I first wanted to tease apart the role of the CCA and their associated microorganisms in coral settlement through a series of settlement experiments (Figure 4) aimed at testing the ability of five species of CCA commonly found in the Florida Keys, with or without their associated bacterial communities, to induce settlement in coral larvae from Dendrogyra cylindrus, Orbicella faveolata and Colpophyllia natans. Results demonstrated that different species of corals responded differently to the presence of CCA for settlement and that removal of the CCA-associated bacteria elicited different responses in coral larvae based on the coralline species tested. Interestingly, the larvae of most coral species responded favorably to species of CCA that are not normally abundant on the reefs while only low levels of settlement were observed with species of CCA which are commonly encountered. Additionally, analysis of the CCA-associated prokaryotic communities revealed that the five species of CCA hosted distinct prokaryotic communities on their surface, which may help to explain the differences observed in larval settlement. 

Secondly, I wanted to further investigate the origin of the compound(s) responsible for coral settlement through a series of experiments to evaluate the response of Porites astreoides and Diploria labyrinthiformis larvae to two species of CCA following chemical and physical modifications. These experiments necessitated the identification of effective extraction methods for the natural products involved in coral settlement and their appropriate testing concentrations. Once again, results confirmed the important role of CCA in the settlement of scleractinian coral larvae and identified species-specific differences among corals and CCA tested. Additionally, this study provided valuable information about which extraction techniques best recovered the chemical cues produced by the CCA and highlighted the utility of testing the extracts over a broad range of concentrations to avoid erroneous results.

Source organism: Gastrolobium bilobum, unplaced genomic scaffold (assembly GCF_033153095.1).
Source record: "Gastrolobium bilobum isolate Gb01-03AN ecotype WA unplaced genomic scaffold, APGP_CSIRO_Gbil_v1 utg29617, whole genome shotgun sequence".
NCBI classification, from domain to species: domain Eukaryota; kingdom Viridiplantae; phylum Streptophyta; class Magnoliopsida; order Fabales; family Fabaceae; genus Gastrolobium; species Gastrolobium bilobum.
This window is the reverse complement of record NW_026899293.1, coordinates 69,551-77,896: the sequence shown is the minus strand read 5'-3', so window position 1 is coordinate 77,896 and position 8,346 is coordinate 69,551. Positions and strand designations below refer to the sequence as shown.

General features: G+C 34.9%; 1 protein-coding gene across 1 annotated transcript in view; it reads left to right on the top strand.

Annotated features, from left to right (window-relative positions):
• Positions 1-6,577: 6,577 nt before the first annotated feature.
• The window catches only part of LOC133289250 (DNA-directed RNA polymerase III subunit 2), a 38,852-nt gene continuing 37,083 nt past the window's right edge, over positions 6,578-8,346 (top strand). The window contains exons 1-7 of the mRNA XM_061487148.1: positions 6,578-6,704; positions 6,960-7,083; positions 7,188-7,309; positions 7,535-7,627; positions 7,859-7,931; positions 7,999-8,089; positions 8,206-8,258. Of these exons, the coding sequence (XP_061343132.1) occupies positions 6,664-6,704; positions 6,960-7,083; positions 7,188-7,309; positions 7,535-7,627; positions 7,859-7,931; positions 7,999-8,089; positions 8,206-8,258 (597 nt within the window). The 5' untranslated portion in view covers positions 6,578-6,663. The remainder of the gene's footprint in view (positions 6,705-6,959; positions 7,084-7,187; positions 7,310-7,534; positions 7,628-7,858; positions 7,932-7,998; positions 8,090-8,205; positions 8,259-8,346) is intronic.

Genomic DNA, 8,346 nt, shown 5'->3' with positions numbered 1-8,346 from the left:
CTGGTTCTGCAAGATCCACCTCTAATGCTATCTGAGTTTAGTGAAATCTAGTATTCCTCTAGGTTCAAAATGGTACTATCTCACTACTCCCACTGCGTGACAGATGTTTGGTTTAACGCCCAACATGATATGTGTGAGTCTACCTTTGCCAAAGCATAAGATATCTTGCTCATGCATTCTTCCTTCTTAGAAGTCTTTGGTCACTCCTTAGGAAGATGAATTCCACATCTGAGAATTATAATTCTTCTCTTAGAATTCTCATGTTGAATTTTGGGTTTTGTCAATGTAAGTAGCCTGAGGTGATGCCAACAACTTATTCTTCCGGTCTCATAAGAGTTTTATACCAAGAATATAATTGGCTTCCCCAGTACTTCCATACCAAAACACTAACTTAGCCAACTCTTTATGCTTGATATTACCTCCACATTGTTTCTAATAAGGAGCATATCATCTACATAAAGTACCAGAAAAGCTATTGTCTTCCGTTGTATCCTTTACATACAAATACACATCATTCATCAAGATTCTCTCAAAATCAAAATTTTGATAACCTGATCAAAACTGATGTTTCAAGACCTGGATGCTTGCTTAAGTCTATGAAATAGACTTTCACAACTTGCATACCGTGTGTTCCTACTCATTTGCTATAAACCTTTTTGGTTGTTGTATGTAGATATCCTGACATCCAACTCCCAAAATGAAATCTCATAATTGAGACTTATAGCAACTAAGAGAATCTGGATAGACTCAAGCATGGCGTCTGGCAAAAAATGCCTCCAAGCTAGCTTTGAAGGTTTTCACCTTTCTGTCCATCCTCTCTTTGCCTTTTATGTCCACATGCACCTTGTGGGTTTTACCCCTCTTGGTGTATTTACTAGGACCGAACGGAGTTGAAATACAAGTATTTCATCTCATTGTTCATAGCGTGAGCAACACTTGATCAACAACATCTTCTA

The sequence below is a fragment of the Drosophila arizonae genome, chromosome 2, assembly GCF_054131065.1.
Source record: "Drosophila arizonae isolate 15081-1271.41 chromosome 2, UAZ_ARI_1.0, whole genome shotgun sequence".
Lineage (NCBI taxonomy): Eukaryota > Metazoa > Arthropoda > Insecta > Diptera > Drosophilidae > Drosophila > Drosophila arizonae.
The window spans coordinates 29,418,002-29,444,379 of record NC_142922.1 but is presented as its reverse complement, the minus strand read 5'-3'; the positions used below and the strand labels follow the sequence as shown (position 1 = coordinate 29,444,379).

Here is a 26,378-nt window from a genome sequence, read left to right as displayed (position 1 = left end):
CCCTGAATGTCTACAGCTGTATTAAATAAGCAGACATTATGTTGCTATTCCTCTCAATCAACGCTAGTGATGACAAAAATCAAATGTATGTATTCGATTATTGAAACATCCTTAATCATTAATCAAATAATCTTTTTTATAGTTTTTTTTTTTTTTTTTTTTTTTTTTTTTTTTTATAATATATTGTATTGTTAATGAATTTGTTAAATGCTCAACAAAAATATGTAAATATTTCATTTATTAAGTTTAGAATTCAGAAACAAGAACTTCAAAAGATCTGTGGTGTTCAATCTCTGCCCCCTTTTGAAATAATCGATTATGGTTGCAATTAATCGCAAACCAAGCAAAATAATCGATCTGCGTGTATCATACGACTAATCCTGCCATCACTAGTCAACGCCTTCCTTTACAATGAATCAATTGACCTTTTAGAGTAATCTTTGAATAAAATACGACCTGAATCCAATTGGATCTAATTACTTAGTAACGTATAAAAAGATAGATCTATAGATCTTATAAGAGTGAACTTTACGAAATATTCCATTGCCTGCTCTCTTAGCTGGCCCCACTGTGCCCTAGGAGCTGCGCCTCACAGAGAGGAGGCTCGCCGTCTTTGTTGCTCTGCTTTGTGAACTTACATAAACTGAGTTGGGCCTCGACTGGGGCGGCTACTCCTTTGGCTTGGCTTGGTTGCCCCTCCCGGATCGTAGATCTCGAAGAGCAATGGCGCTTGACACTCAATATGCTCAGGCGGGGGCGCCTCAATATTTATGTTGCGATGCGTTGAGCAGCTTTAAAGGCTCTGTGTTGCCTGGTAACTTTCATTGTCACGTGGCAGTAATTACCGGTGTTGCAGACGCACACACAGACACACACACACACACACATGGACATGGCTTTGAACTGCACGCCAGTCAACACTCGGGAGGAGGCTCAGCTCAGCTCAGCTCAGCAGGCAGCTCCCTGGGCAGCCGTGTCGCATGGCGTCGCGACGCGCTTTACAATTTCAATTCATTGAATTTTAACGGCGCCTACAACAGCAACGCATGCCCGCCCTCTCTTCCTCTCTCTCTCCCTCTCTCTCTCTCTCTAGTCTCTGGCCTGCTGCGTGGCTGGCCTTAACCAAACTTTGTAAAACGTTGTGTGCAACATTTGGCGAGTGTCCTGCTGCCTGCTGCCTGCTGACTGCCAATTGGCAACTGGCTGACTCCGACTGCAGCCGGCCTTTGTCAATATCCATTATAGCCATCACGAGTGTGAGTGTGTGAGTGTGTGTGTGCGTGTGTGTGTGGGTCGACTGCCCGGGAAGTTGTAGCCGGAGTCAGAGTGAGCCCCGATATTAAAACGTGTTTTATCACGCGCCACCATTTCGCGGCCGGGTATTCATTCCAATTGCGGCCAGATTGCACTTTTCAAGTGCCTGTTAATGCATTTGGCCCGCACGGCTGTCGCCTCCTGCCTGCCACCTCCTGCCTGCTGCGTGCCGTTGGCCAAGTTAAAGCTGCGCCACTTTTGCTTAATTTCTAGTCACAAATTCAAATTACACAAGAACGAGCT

I am eternally grateful to the American Academy of Underwater Sciences for their generous support of my research. As coral reefs are facing unprecedented losses, my results contribute to understanding the necessary requirements for coral settlement to occur, offering essential information to help coral babies – which are the reefs of the future – have the best chance for survival. The recognition that coral species have species-specific requirements in order to survive and thrive and understanding which CCA species induce settlement across a wide variety of coral species will strengthen reef restoration efforts. The funds provided by the AAUS scholarship program enabled me to complete two chapters of my dissertation, furthering my research dramatically, while also giving me the opportunity to conduct research in the Florida Keys and at the SMS in Fort Pierce. As a result, I was able to meet and work with amazing scientists, including Drs. Valerie Paul, Jennifer Sneed, and Maggie Johnson. Based on these interactions, Maggie offered me a postdoctoral fellowship in her lab at the King Abdullah University of Science and Technology in Saudi Arabia, where I will continue with my studies of CCA in 2023.